Calif. Dairy Organizations Collaborate Regarding Quota Program

Groups Launch Exploratory Effort to Solicit and Analyze Proposals

News Release

Recently, the United Dairy Families of California, California Dairies, Inc., Land O’Lakes, Inc., Dairy Farmers of America, and the STOP QIP organization announced a multi-phase process aimed at soliciting and analyzing industry input on California’s historic quota program.

Included in this process is a series of meetings, starting later this month, open to all dairy producers and interested parties. These meetings are intended to solicit various pathways for the state’s quota program.

1) This multi-phase process includes three key parts: The Think Tank, Producer Feedback, and Analysis.

2) The Think Tank phase is for information-gathering from various segments of the dairy industry. This will include the meetings identified below, where producers will be able to voice their opinion and contribute ideas or concepts.

3) The Producer Feedback phase will allow producers to comment and challenge the ideas developed in the Think Tank phase.

In the Analysis phase, dominant ideas from the Producer Feedback phase will be analyzed for economic impacts, and legal pathways to adoption will be determined.

This process will be implemented with the assistance of dairy industry economist Dr. Marin Bozic and dairy market analyst Matt Gould. Dr. Bozic and Mr. Gould will be conducting an economic analysis of the proposed ideas.

The first series of meetings associated with the Think Tank phase are as follows:

● Tuesday, July 30 – 2 pm to 4 pm – Embassy Suites, Ontario

● Wednesday, July 31 – 9 am to 11 am – Heritage Complex, Tulare

● Wednesday, July 31 – 2 pm to 4 pm – Turlock Ballroom

● Thursday, August 1 – 9 am to 11 am – Washoe House, Petaluma

Meeting space is limited. All participants are strongly encouraged to register at

Dairy Prices Still Low

UC Davis’ Bees Butler on Low Dairy Prices


By Laurie Greene, Editor


As previously reported, the dismal below-production-costs dairy prices in California—the #1 dairy state—as well as in the rest of the nation, emanate from excessive inventory and slumping sales, particularly in the export market.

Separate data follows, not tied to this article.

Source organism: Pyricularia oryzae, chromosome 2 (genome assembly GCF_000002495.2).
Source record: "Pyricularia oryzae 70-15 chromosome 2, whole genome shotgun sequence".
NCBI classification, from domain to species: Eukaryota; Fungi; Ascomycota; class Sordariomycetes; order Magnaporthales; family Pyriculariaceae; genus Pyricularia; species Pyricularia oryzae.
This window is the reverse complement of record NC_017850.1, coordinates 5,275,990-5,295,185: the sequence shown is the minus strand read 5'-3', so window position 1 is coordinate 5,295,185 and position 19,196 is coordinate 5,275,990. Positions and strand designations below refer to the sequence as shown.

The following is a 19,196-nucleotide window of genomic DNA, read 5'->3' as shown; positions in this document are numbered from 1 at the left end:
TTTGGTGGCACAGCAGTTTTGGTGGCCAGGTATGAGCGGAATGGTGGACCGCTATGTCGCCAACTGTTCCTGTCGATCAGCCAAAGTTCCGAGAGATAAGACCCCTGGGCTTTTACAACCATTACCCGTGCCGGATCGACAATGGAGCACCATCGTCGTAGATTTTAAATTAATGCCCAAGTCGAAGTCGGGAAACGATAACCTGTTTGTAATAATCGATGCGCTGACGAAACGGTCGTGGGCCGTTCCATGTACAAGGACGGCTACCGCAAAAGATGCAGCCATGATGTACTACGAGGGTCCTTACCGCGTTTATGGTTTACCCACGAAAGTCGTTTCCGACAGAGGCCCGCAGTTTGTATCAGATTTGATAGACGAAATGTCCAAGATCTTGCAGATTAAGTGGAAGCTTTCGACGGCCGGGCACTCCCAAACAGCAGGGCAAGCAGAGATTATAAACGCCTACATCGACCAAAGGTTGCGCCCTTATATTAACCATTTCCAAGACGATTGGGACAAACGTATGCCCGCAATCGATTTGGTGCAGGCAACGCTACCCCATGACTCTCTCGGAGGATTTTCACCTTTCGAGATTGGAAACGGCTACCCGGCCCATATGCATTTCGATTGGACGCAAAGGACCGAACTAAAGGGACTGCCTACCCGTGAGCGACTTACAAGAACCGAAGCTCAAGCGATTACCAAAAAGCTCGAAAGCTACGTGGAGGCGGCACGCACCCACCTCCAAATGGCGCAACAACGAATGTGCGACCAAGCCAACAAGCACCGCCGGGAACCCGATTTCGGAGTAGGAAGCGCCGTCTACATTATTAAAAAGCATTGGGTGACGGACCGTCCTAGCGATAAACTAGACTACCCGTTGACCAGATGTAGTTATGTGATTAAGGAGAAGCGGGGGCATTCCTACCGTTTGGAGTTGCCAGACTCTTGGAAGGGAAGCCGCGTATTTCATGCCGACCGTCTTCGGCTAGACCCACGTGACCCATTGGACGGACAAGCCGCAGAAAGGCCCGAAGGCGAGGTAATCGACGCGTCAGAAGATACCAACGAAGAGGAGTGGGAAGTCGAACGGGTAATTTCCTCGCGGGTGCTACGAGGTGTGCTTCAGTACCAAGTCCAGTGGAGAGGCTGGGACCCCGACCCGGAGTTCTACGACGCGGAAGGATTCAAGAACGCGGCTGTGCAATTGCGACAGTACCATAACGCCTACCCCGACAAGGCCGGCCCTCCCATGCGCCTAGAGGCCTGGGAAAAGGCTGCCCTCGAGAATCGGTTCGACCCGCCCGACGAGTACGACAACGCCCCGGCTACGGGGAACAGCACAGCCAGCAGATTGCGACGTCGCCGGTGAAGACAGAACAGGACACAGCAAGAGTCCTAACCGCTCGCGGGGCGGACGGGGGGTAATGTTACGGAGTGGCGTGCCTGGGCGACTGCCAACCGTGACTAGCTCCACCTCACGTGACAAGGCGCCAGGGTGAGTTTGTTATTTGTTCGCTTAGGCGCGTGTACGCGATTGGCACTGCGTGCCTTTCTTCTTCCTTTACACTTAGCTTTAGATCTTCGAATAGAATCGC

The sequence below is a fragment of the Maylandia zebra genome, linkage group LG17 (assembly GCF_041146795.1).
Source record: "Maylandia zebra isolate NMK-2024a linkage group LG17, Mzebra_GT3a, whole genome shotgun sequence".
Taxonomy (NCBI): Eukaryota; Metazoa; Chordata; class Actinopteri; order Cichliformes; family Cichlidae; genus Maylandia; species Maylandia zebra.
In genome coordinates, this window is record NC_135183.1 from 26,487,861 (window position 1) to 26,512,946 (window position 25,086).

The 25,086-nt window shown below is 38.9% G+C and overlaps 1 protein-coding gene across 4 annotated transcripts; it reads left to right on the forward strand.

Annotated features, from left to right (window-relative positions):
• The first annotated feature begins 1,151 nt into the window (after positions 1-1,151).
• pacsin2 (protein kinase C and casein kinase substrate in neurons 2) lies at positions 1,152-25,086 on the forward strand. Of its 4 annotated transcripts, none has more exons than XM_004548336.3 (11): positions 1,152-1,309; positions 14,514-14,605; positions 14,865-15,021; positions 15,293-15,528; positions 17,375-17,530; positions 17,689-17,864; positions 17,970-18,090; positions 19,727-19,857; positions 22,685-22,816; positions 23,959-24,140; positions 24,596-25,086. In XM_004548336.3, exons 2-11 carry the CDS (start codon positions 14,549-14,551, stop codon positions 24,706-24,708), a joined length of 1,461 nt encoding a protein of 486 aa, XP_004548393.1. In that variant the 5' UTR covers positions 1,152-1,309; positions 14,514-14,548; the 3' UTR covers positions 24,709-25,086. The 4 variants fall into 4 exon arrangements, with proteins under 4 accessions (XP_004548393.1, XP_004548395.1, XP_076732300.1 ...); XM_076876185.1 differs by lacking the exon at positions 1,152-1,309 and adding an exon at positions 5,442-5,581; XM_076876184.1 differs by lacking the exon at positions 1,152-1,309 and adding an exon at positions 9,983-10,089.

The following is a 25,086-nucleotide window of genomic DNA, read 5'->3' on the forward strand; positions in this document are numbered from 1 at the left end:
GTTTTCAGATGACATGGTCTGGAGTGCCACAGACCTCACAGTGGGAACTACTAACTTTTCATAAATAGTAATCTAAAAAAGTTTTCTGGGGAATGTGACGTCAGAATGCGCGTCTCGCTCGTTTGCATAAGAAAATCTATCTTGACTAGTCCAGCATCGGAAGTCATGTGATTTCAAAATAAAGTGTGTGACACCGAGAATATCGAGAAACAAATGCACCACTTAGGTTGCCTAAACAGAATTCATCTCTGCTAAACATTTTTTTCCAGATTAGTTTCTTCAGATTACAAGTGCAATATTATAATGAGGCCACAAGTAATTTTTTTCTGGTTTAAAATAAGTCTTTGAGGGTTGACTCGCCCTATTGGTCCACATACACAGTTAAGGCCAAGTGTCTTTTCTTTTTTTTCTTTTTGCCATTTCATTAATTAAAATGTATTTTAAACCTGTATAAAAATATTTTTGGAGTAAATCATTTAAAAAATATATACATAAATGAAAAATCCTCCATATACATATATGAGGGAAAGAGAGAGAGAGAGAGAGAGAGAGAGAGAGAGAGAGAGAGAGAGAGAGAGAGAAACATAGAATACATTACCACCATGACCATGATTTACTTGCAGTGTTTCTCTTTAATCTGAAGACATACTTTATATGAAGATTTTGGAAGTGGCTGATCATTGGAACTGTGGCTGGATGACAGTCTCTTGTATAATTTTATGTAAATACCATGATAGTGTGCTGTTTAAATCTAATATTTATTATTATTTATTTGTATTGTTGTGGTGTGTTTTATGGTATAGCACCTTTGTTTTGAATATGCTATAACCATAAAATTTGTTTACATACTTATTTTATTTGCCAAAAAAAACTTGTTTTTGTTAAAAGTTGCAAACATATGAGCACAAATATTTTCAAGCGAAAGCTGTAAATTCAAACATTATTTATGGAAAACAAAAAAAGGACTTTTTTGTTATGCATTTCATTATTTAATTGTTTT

Leslie (Bees) Butler, a UC Davis Cooperative Extension specialist and lecturer in the Department of Agricultural and Resource Economics, explained why dairy producers don’t cut back on milk production. “It is easier said than done,” he said, “and for many producers, it comes down to an income problem. Most production units are set up on a certain sort of ‘scale,’ if you like. So if I am all set up ready to milk, let’s say, 800 cows, or 1000 cows, and then you come along and tell me, ‘Well, you ought to reduce it a bit.’”

“Quickly, I, the dairyman, have to think of what I can do,” said Butler. “There may be a couple of things I can do. First, I can get rid of some cows, my lowest producing cows. You can do that, but it would be a temporary solution to the problem. The second is don’t add those high-producing heifers back into the herd, but they are the most efficient cows. So as you do add them in, you have to cull more lower-producing cows. Many heifers are much better producers than their mothers, so it just reduces the lifecycle of the poor mom.”

“And of course, cash flow in the dairy business is so important,” emphasized Butler. “You know there is a limit to how much a dairy farmer can reduce his income without impacting too seriously his ability to pay off loans, etc.”